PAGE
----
Rather, the bigger worry for Beijing might be the simple embarrassment of losing troops, ships and aircraft in such numbers that the CCP leadership appears clueless about what it has gotten into. As important, economic difficulties caused by the conflict might add to such perceptions on the part of the Chinese public.

Nations often rally around leaders once the shooting starts, even as casualties, hardships, and expenses mount. With Beijing’s firm control over its propaganda and internal security apparatus, it is possible that the PRC will become a fiercer, even more implacable enemy after losing tens of thousands of military personnel, and (foreseeably) some number of civilians. Still, it is entirely foreseeable that the Chinese public and Xi’s rivals might blame “Xi Jinping Thought” for their problems.

But for Beijing it still might be worth the costs given Taiwan’s value from a strategic geography perspective alone. Seize Formosa and the PRC has breached the so-called First Island Chain that effectively hems in Chinese forces and prevents unfettered access to the Pacific Ocean. PLA forces operating from Taiwan would undercut the entire US and allied defense posture in the Western Pacific. It would be a huge psychological blow to American prestige, and to Japan’s confidence in its ability to survive a similar assault.

American nervous system

Despite 18 years of the “Long War,” in reality, the US has gotten used to relatively painless wars in recent times. The immediate human costs alone of a war arising over Taiwan will be a shock.  A few years ago four US Special Forces soldiers were killed in an ambush in Niger, and it was considered a national catastrophe. One wonders how the American public, and political class, will respond to losing 5,000 sailors and Marines in an afternoon.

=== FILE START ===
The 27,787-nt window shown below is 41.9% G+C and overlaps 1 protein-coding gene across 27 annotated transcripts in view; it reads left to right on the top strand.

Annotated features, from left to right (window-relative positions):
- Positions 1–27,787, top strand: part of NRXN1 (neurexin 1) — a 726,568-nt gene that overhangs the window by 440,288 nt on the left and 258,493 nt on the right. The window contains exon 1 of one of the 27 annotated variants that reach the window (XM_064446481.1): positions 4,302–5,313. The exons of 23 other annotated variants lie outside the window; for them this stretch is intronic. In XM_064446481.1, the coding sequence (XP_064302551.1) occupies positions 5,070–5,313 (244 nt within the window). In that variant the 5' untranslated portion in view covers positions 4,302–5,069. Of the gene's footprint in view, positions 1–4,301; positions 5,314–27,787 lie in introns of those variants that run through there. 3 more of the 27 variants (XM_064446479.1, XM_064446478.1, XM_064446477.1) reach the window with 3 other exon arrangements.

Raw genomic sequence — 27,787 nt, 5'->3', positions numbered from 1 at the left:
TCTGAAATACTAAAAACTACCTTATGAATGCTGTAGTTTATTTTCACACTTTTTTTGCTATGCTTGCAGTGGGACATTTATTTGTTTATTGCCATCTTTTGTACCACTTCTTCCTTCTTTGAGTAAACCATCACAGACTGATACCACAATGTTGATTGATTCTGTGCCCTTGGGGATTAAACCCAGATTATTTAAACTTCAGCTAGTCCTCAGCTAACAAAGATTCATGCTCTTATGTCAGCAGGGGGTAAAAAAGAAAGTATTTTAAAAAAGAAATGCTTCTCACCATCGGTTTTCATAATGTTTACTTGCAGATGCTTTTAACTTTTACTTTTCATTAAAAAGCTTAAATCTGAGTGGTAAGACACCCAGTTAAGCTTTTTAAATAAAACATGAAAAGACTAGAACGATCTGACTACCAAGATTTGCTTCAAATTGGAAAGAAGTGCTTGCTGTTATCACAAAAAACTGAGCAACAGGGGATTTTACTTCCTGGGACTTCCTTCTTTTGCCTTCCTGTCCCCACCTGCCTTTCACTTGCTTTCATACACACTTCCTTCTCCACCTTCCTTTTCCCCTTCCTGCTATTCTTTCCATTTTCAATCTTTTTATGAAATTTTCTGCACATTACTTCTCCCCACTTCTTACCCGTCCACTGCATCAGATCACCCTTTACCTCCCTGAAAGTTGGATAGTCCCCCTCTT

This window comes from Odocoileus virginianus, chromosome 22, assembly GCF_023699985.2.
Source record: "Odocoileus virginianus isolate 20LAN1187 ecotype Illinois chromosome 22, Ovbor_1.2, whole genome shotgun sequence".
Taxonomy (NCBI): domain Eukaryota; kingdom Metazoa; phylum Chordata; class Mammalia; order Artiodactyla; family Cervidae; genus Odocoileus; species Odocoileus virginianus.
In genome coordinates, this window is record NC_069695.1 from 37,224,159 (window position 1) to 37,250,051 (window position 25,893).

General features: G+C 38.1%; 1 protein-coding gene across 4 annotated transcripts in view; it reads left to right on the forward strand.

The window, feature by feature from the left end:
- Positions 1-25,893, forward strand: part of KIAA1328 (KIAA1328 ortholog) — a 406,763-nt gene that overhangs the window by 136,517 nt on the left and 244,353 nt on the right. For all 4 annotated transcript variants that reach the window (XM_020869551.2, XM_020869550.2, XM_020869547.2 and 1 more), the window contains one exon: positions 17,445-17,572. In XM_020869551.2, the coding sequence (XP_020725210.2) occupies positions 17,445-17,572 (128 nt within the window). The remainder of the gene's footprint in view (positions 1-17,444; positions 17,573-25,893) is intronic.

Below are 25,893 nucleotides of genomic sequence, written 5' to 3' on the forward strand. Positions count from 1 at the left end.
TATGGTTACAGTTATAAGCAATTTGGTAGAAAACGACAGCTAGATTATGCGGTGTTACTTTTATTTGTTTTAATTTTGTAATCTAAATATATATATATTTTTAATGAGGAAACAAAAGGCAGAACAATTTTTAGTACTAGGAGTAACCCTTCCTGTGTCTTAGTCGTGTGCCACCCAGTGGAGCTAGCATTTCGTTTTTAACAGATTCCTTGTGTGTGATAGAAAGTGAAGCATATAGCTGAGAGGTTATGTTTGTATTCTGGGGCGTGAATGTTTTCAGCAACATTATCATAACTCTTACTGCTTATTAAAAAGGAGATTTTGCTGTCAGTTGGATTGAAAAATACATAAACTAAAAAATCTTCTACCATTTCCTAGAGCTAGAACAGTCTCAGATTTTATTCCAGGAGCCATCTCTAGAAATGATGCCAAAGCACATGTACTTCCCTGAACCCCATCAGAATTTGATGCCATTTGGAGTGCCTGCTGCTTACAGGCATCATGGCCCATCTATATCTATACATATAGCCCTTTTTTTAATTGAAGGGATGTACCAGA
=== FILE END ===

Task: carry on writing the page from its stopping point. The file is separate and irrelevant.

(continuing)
Even the US military will be jolted. Recall the surprise of British forces (and the public) when Argentine bombs and missiles started sinking Royal Navy ships during the Falklands War in 1982. A fight with China will be much worse. US leadership spent too many years ignoring or denying the possibility.

As a result of the bloodshed, the US and PRC relationship will be hostile for decades to come. You don’t kill thousands of each other’s citizens and just forget about it.  Not even long-time “Friend of China” Henry Kissinger and former Goldman Sachs CEO Hank Paulson, who played key roles in paralyzing the US strategic response to China’s increasingly antagonistic rise, will be welcome in Beijing – and one hopes they would not be inclined to visit in any event.

For most “average” Americans, the allure of cheap Chinese goods at Wal-Mart will fade as the first casualties are announced, and even Wall Street bankers (some of them, at least) will realize they are, after all, flag-waving Americans. In the case of those with less patriotic and pro-democracy instincts, financial sanctions will likely prevent them from doing business with the enemy.

There is an added risk for Beijing. What if Tokyo publicly admits what it has long thought: that Japan’s first line of defense is Taiwan?

The Japan Self-Defense Forces are professional, well equipped and (in some cases) formidable – particularly the Japanese navy with its submarine and anti-submarine warfare units. It is hard to imagine a Taiwan Strait conflict not expanding to include Japan: it will either be compelled to support the US for fear of breaking the Japan-US alliance or it will be forced to respond to a Chinese attack on its territory, and seizure of certain of Japan’s southern Nansei Shoto islands as part of the PLA’s campaign against Taiwan.